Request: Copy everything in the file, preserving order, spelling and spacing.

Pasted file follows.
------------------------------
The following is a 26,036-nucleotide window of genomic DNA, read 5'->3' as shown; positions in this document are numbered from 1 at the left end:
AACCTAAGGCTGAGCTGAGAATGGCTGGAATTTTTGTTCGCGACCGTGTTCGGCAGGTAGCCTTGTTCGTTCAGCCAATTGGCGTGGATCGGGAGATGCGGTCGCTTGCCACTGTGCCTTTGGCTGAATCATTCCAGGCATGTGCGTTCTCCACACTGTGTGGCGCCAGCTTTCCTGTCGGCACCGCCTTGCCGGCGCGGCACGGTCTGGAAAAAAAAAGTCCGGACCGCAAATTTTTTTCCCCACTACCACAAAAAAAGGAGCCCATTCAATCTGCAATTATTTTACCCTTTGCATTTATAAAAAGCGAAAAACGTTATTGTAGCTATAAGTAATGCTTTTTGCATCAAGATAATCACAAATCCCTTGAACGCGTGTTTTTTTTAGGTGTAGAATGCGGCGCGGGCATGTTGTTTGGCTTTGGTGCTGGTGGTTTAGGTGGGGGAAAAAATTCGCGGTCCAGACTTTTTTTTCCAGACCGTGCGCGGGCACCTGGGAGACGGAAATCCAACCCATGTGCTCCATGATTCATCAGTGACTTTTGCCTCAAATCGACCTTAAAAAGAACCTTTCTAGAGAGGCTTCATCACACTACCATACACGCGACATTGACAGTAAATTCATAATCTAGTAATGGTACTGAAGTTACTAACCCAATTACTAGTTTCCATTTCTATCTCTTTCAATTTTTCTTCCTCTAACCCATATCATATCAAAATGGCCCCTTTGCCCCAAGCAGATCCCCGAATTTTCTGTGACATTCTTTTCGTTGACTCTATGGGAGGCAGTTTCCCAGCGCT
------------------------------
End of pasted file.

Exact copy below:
The following is a 26,036-nucleotide window of genomic DNA, read 5'->3' as shown; positions in this document are numbered from 1 at the left end:
AACCTAAGGCTGAGCTGAGAATGGCTGGAATTTTTGTTCGCGACCGTGTTCGGCAGGTAGCCTTGTTCGTTCAGCCAATTGGCGTGGATCGGGAGATGCGGTCGCTTGCCACTGTGCCTTTGGCTGAATCATTCCAGGCATGTGCGTTCTCCACACTGTGTGGCGCCAGCTTTCCTGTCGGCACCGCCTTGCCGGCGCGGCACGGTCTGGAAAAAAAAAGTCCGGACCGCAAATTTTTTTCCCCACTACCACAAAAAAAGGAGCCCATTCAATCTGCAATTATTTTACCCTTTGCATTTATAAAAAGCGAAAAACGTTATTGTAGCTATAAGTAATGCTTTTTGCATCAAGATAATCACAAATCCCTTGAACGCGTGTTTTTTTTAGGTGTAGAATGCGGCGCGGGCATGTTGTTTGGCTTTGGTGCTGGTGGTTTAGGTGGGGGAAAAAATTCGCGGTCCAGACTTTTTTTTCCAGACCGTGCGCGGGCACCTGGGAGACGGAAATCCAACCCATGTGCTCCATGATTCATCAGTGACTTTTGCCTCAAATCGACCTTAAAAAGAACCTTTCTAGAGAGGCTTCATCACACTACCATACACGCGACATTGACAGTAAATTCATAATCTAGTAATGGTACTGAAGTTACTAACCCAATTACTAGTTTCCATTTCTATCTCTTTCAATTTTTCTTCCTCTAACCCATATCATATCAAAATGGCCCCTTTGCCCCAAGCAGATCCCCGAATTTTCTGTGACATTCTTTTCGTTGACTCTATGGGAGGCAGTTTCCCAGCGCT